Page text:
The Courier News from Blytheville, Arkansas on February 26, 1940 · Page 4
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The Courier News from Blytheville, Arkansas · Page 4

Blytheville, Arkansas
Issue Date:
Monday, February 26, 1940
Page 4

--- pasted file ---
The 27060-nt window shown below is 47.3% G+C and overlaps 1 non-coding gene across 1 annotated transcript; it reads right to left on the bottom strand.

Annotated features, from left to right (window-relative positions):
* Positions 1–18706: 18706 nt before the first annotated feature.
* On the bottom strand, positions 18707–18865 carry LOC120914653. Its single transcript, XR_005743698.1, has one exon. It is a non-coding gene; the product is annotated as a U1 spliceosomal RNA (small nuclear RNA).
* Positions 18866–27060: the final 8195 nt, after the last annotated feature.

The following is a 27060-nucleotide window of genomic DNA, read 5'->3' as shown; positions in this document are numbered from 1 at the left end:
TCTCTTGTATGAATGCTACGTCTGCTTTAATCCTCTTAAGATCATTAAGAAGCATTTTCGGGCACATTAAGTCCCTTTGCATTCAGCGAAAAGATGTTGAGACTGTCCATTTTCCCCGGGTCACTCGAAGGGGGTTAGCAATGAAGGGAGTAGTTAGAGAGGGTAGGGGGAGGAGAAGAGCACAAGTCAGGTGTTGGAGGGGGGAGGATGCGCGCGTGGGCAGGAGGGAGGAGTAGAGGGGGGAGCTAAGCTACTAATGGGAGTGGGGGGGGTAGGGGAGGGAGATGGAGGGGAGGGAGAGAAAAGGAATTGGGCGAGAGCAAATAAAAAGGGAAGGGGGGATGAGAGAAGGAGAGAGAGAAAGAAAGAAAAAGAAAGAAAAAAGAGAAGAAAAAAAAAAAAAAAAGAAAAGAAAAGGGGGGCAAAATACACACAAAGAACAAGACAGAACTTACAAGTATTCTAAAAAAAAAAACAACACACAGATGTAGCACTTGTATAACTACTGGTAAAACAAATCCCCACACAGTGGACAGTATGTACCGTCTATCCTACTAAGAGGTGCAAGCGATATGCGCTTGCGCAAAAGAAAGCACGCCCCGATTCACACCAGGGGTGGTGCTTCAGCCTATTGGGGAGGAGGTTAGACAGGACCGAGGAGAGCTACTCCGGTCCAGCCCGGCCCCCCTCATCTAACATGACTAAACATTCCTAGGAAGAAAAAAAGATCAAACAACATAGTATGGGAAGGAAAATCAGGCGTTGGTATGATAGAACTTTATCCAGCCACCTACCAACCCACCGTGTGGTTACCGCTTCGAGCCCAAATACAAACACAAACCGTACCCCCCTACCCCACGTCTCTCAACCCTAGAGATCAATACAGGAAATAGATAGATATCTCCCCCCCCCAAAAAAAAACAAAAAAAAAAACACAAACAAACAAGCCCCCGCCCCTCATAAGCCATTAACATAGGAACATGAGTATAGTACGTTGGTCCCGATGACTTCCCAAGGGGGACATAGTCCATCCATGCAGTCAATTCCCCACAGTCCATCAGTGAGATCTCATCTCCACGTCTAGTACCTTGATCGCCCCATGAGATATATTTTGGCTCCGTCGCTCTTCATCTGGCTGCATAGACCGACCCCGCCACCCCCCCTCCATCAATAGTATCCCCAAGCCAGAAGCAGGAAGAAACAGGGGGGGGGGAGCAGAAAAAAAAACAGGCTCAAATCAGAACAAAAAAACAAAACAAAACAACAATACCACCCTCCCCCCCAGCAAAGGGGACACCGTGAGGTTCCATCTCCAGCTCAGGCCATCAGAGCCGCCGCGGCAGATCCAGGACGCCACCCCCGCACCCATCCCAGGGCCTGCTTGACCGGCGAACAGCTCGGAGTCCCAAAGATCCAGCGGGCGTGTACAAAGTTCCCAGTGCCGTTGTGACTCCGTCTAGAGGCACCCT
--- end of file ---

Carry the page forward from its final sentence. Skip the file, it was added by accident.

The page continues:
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PAGE FOUR THE BLYTHEV1LLE COURIER NEWS THE COURIER NEWS CO. H. W. HAINES, Publisher J. GRAHAM SUDBURY, Editor SAMUEL P. KORRIS, Advertising Manager Sole National Advertising Representatives: Arkansas Dailies, inc., New York, Chicago, Detroit, Oklahoma City, Memphis. Published Every Afternoon Except Sunday Entered as second class nmtler at the post- office at BlyUieville, Arkansas, uncter ml of Congress, October 9, 1817. Served by the United Press SUBSCRIPTION RATES By carrier in the City of Blythcvllle, 15o per ' week, or 65c per month. By mull, within a radius of 60 miles, $3.00 per year. {1,50 for six niontlis, 75c for three months; by mall In postal zones two to six inclusive, $6.50 per year; In zones seven and eight, $10.00 per year, payable in advance. Maldng Americans Quickly A proposal to simplify the process of nntnraliziiling aliens lias been made by Secretary of Labor Frances Perkins. Under existing laws, she (old the Commonwealth Club of San Krancisco, tests for immigration arc too drastic. She recommended tluil requirements for "responsible aliens" bo relaxed. This would include, Miss Perkins said, literacy losls for elderly aliens. The millions of Americans out of work could not be expected to take kindly to any plan that would open the gates to a flood of aliens, polen-' tial competitors for the few jobs available. After a reasonable number of immigrants have been admitted, it should be the desire of officials everywhere to make them good Americans as soon as possible, Sufficient time must be given them, however, for re/lections on the responsibilities of citi/.ciiship and to make certain they arc fully prepared to relinquish their loyalties to any other countries. BLYTHEVILLE (ARK.)' COURIER NEWS Parliament WMtcs Blank Chech A now system of making appropriations has been devised in Knt'Iaiul. When the war leaders need money, they go to Parliament and ask for 100 pounds (about §500). Obviously, they need more than that for the functions Of government—and actually, the H)0 pounds is really considerably more. 11 may be a million pounds, or .10 million pounds. The figure, "100," is merely a token. Not even Parliament knows how much it is voting. All it knows thai it has agreed to let. the war cabinet spend another 100' pounds— plus. It is difficult to imagine the United States Congress operating under such procedure. Conjure up a picture, if you can, of the President going before Die House and saying, "I need sonic more money. Write me another blank cheek." What is oven more difficult, fry to imagine Congress doing it. Everyone Loses in War Unrlchidcd in n world of propagnmlii, tho Baptist, Congregation^, Methodist, Presbyterian churches and the Church of Christ, Salvation Army nml Society ot Friends in South Australia recently issued a message, part of which said: "No nation of today can win a war. Victory for the best that man can envisage cannot be finally W on by the usu of force: it, must rather be aii outcome J>f a constant readiness lo employ all oiJr7)uirwAY > FORM the resources of the human spirit to secure a full life of liberty and justice for all." How true this statement is has been affirmed by Die results of the last war. However the present engagements end, there will | Je no victory. That must come in the years to follow, when adjustments are made in a peaceful fasli- JnjHtn Knows the Answer The Japanese appear concerned over growing "pressure" applied by I ho United States since the abrogation of the trade treaty. Japanese-leaders pn>- Icnd now to find themselves in the position of knowing nothing about the weird reasons the United States had for calling off formal trade agreements. "What does the United States rc- iliicsl from Japan for readjustment of relations?" asked the leader of one of Japan's major parlies, recently. "The security of the lives and properly of American residents in China," replied Foreign Minister Ilachiro Arita. If Japan will only call off her ruthless aggression in China, she may have her treaty with the United Slates. It's a.s simple as that. View*, Publication In tota column <rf •dltorUii Iran other newepapcn dc*» not necasaartly menu endorsement but k u »cknowJedgaient at interest to Hie »ubject« dlscuMed. Pulling City Employment on A Scientific Basis The city of Greensboro, N. C.. (population 5.1,569) sought n personnel program designed to achieve the best possible standards of public service nt the lowest cost compatible with fair treatment of the employes. The first stop was to employ the Public Administration Service or Chicago to survey the city government, classify llic various positions ami prepare a salary slancliirrtlzalion plan based on the principle ol equal liny for equal work and degree of responsibility borne. The classification study, carried out by means of questionnaires and personal interviews to provide complete nnd detailed information, produced what, amounted to an Inventory of nil the various classes or position.-; on Uie city pay roll. The compensation pliin floivect logically ami tquilably out of Ihe classification process, Brief descriptions of certain key classes of positions were sent in (lie form of mimeographed copies lo Greensboro business establishments, whose owners were asked lo indicate the going rales of l»y for comparable positions in private employment. AS a further check, similar niies- llommlrcs were sent to public employing a»cn- des In (he Greensboro region, on ihe basis ot the information lluis galhcrert, salary scales were worked out comparing favorably with prevailing salary ranges elsewhere and establishing the rule of uniformity inside the city's business organization. In (his systematic plan Ihe Greensboro Cily Council has a concrete salary policy which should serve lo protect, employes from discrimination or favoritism and protect ll,c city when employes raise questions about their pay Greensboro found a way to standardize Us personnel and the salary scales on ai. essentially scientific msls - — Arkansas Gazette. All hell is unblc to break loose In Europe Hils spriiig.-joscj))) I-. Kennedy, U. S nmoassu- dor to Great Britain, 1,01110 on leave I warn the p coplc of |hc no stone will be left unturned by tl,e internationalists and war mongers In our own country awl Uie propagandists from abroad lo case us "Ho the European war.-Kcprcsentative Hamilton Fish (Kejx, N. y.t. CORK, IMP BV KEA SIOTIM. | N C. I. M. UK {/. 5 etr. Of F. MONDAY, FEBRUARY 20, SERIAL STORY $15 A WEEK 8Y LOUISE HOLMES "That will be all, Miss Brown. I wnnf „, ,, 01 , lk . |IICn ° « 1VC lllc »<al niBllcr their undivided allemion." THIS CURIOUS WORLD ISLAND, LVINS |Nj THE ATLANTIC OFF. THE COAST OF MAINE, CONTAINS . AND list THE LAKE ARES BEFORE AND AFTER. FEBRUARY 23 TH, **£•£- / NAKED) CAN BE SEEN IN THE. WESTERN SKX CO/WES POOAA WHAT I KINID OR TREE ANSWER: Mahogany tree, of tropical America. ' ': WJiaL temperature is best for drain work? Down Memory Lane 10 Years Aj;n The campaign lo pledge 75 per rent of the property in Blytlieville Special School District No. 5 lo ci .special 10 mills tax and thus insure maintenance or the local school .system until relief from tho constitutional limit on school taxes can be obtained was under way today with 14 team captains assigned to as many sub-divisions of Ilic district. Five Years Agii St. Louis—Federal Judge Paris yesterday dismissed the suit of the Arkansas-Missouri Power Co.. which .sought to have llic city of Kcrmctt. Mo., enjoined from making financial arrangements with Ihc government for the erection of a municipal power plant. One Year Ago IJ'iTLE ROCK.—Representatives Frank Williams of Osccola. L. H. Aulr.v of Buivlelte and W. A. Hill- Ion ol Manila, all of Mississippi county, joined today in introducing a bill asking for an investigation of Dyc.w Colony. YJ-:sn:in>,iy> geu-Jnir on lie art-tin at tin: (Ynlfr, k commuulti liim.v /or tlrlK. Ann ream,, | 1P "Hlitr'K milrli, jiruliaMy wm ,„ „ <••"•« ennir. Tim li>«i'rl|itl i"r ( JVUT. 'I'ruiplr," ),,,„ alway, ,„. her. Sl.t ri-mi'mlu'r. b c Ji'ltrr ri> ''Lont'lj," i/vclji;* iinl to • cuil M. "' '" CHAPTER IV A NN did not destroy the ans\\ 1 to K295's personal. The e!e incut of uncerlamly and excite mont connected with its writin liad lightened her mood, given lie a most unusual sense of elalion Dangerous or not, she had lo fol Joiv Uie liny thread of, adventure. "After all," she thought, " 'night lead somewhere. 1'il ju< wail and see what happens. I ca make a graceful exit any time." She mailed the teller In a ho on M'ahash. Her step was ]igh <md her eyes sparkled as she hur I'ied to Mrs. Pi-ingle's shop. Working over a brown moir hat, trying to modernize -its ob sole_(e lines, she meniioned tlv subject of newspaper personals (u Mrs. Pringle. .She mentioned it in :i general way. "!j 0 you ever reat ihe personal column in the pa per?" she asked. "I never have lime to look at a paper." "I wonder what sort of pcrsor uses (hat means of approach." The untidy woman looked al Ann shrewdly. "Matrimonial approach?" she inquired. "I don't know—just any kind Mightn't an individual be so desperately lonely that he, or she, would put a feeler in the paper?' Ann's head was bent over the steaming machine. "I think he, or she, would be pretty hard up." There was a silence while Ann smoothed the crown. Mrs. Pringle drew n long thread from a spool and snipped it off with, her discolored teeth. "Voung girls shouldn't fool nround with things like that," she said at last. "There's too much deviltry going on in a city like this, loo many racketeers on the lookout for girls who are alone and unprotected." Ann nodded. "I was just thinking aloud," she said. * t + JN snite of the sage advice, Ann ' was excited. What would Lonely say when he wrote again? If Ins answer sounded all 2'ight—if they arranged a meeting—her new dress would he just the thing The double-breasted jacket gave it the appearance of a suit—perfect lor Ihe warm spring weather. This was Wednesday—she and Lonely might meet before the end of the week. Siow did two strangers know' each other? A ilower on the lapel COPVR1GHT. 19, NEA SERVICE, was Uie accepted sign, she be Moved. Saturday—you could bu gardenias for a dime on Saturda —Saturday— That evening Ann prepared ana ale, a most sketchy suppe Adventure beckoned and advon (ure made necessary a new drcs also a matching hat. She had clever idea in mind, two pancake of dark blue taffeta, the top pan cake tilling upward at the back the finished creation to be wor over one eyebrow, held there b u shirred elastic. It would cos almost nothing. Could she afford a new pair o Bloves? She consulted her budge The budget always had the lab word. Only by strict adherence t its dictates was she able to kee 3ven, and keeping even was a obsession with Ann. Her mind had been scorch^ :mce childhood by the lack o noney at a given time and the subsequent problems. Pete had been airy on financial subjects Aim s mother uncomplaining idaplmg herself to the spending vhims of her husband. H was Ann vlio had worried nnd fretted. Shi iad become a dollar stretcher o note. Now, will: $15 a week a ier disposal, she spread it thin net cfliciently. Ten dollars a month for room ent, ten dollars for food, carfare -tins was quite an ilem—clothes osmelics—she had learned fha arge Quantities paid—insurance— hi: provided hospitalization and t icat burial if necessary. The budget was ironclad but ow and then, a few cents remained from the food fund, occa- jonally a pair of hose proved to e made of sterner stuff than its ellows. It was by hoarding these mall pittances that the silver poons were made possible. Later orks were to be added, one by lie, (hen knives. After that nens and dishes. ' Yes, she could afford a pair of loves, dark blue kid, $1 and ihe ax. Ann always sighed over the ix. It broke into so many nickels or a moment her mind dwelt ongingly on blue l;id shoes. The udget was sternly adamant and ic pigeonholed Uie longing. She lade a practice of pigeonholing er wishes, not pulling them en- rely from her mind. Some day ic would have blue kid shoes As she starlet! for the Center lat night her room was faintly Inminaled by a glow and she urned back, hand on the door lob. The young man'.threw off s suit coat and stretched." wearily, e looked strong when he retclied. Ann noted the'breadth ' his shoulders and the bigness his chesl. He stood beside his blc, absently looking over a pile THE FAMILY DOCTOR T. M. REG. u. S. fAT. OFf " ii .-.. Child Should Be Watched by Dentist To Guarantee Straight Rows of Teeth FLOPPIN AROUND OUR. KME6S BLOODHOUNDS EORM THIRTY VEAtiS TOO SCOW By J. R. WilliamsOUR BOARDING HOUSE" wilh Major Hoopfc ItV ])[!. MOTiKIS riSHBKIN Ktlitnr, .rniirnnl nf the American .1! c <1 i r ^ [ Association, nnd of Hvs™, tli« ifraltli .lliiKMinc One of t)>c "rcntrat wnlribiitions of modern scientific dentistry to niiman hapnincss is the praclice fiiiovvn ur. orlhodonlia—struightcn- ing of (lie teeth. A set. of sound, orderly tcelli suitably adapted to the inoiitli of the individual, i.s an asset not onlc for apjicnrancc but aho for spcccli Nowadays, intelligent parents begin lo think promptly nbout orthodontist when ihey otecrvc irrcgu- Inntios in Ihc child's teeth. Since children !osc their first set gel a pcrma- fl UM.'-OR APPENDICITIS? , 4S SHALL VJE CANCEL. THE r :'^ MPCTCH RACE ? GOT A NAIL MAJOR.? THl< NEEDS A, LITTLE of teeth ncnt set. parents always want (o know u-lieti the host time has arrived for unclcuaking orthodontic work. rir. Don C. Lyons has described several groupings of crooked teeth and indicates din! u lc cor . rcclion time drpciul.s on the nature of tlii- rendition. Children who have a- narrow nrrh and hi^li jiahilc. or roof of Ihc month. IIHIM. hnvo their leeth i,,tn normal position by s which will expand (be Announcements The Courier News has been formany authorized lo announce lo-lowing- candidacies for office ccl to Die action of the Democratic pvirnary in August. Mississippi County Judge ROLAND GREEN Sheriff ami Collector HALE JACKSON I'lHinlv Treasurer R U (BILLY) OAINES 'For Second Term) JACK VIN LEY ROBINSON County a ,,d Prob.ilc Ckrk T. W. POTTER •For Second Term) arch. This procedure is .slarlcd early, while llic temporary molars <w in place, provided these teeth slill hav; fully developed roots, tf however, the roots have already started lo be absorbed, ilicn the straightening procedure must be delayed until the permanent bicuspids arc fully in pi ncc . Another group of cases j.s Uiat in which the lower jaw lags behind the upper jaw in growth so thai n receding chin results. Here the doctor must, determine by the use of Ihe X-ray nnd other studies whether the receding chin is due to a lack of development of Ihe face as a whole or simply to umlerde- vclopnienl o! the lower jaw bone. bulls have been so savage Among the worst of t hc casra Ihe"^?.?" 1 ""* welc >lse(l lc ot hooks. Apparently diangm mind, he sat down at the with his back to Ann. She him dip a pen into a bottle ot Ann closed her door and down the stairs, dunking, "f v shouldn't spy on him, hut doesn't he draw his blind?" never tarried in the hall, landlady had a pallid-faced whom she preferred not to i * t * 'T'HE dressmaking went well night. One more session the Irene Temple dress woul finished. A little of Ann's thr excitement wtnl into the dre : ihe form ol extravagantly slit pockets and a plealed bustle e in the back. Two strange talked as they made eve gowns of cheap, slazy inatp. Ann listened idly to their cha 1 "He's the cutest tella 1 seen," one of the girls said. ' can lie dance! Just like Fred taire, I'm telling you." "Yeah," the other girl nnswi 'but gimme the trumpet playc been working on that guy fot' nonlhs and lie finally gave n umble. We're gelt ing hit next month." "Gee—you're lucky." She s| enviously. "All the girls are ing married. It's the life right." In Ann's brief experience iad noticed that marriage was everlasting aim. Most of the"' n (he 10-ccnt stores and the 1 ,'ain basements wore wed ings. The girl at Ihe notion cc er had her eye on a truck dri le was her "hoy friend." In must instances the br rooms to be, and the young ', >ands, were poorly paid slock ; r delivery men, making no ji han the girls whom they ied. II simply meant that ncomfortable apartment w> ouse a man and a girl insleai wo girls. The odd thing abov vas the pride and smug satis; on with which the bri auntcd their wedding rings.. 1 Why was a wedding ring of s ast importance? Ann could gure it out. She had never ht i love and bad no infenlion of i crfmenting with the emotion, i nind ran along avenues of purr nd achievement. Listening to; inn-chatter of tho livo girls, 'as horrified at her own weaki having answered the perso 'hen it was all said and done • he not employing the same m<, ids as the girls who went to: ublic dance halls in search! ompanionship? • In spile. :o£ a guilty ,«»..„.„.-„ 10 went to sleep 'with-the ca ought of receiving a letter !•!, oncly on the morrow. T (To Be Continued) are those in which the child' difficulty In closing his lips,: there are others in which the ' We has been caused by suckiur fingers. When children lose their tcclh too soon, there is a tone toward deformity, and the oi (fontlsl applies space retain?, maintain proper space bcUveei 1 leeth until the second teeth in. The decision in everv case ' be madfi by a dentist "who m' stands Ihcsc mailers. Tile pi who is wise will take (he clil' 1 the dentist at Ihe first opport! sa that growth, of the teeth f be watched regularly from hood through adolescence. Bull Fighting si the Fr,,. v PARIS (UP)—French soldirsi- the Alsace front, are becoming perls HI tackling bulls in": Man's Land" and'in quiet man! bull lights are staged on ivhiclj bets change hand.':, it was revi by poilus on leave. Sometime,-;' HOLD EVERYTHING By Cfyda Lewis Courier News has been au j tiion/cd to announce the follow-' "•• randidacies for election nt the! I .Municipal Election, lo be hctc' ! April 2. I ' Juilpe | DOYLE HENDERSON ! (For Second Term) j GEORGE W. BARHAM ' City Clerk ' FRANK WHITWOBTH ' i"HARl,ES SHORT f •1OHN TOST.EH City Attorney liOY NELSON PERCY A. WRIGHT "Anollicr bossy Idler from llic wife—1 \\isli lo x let me fight iliis war in peace!"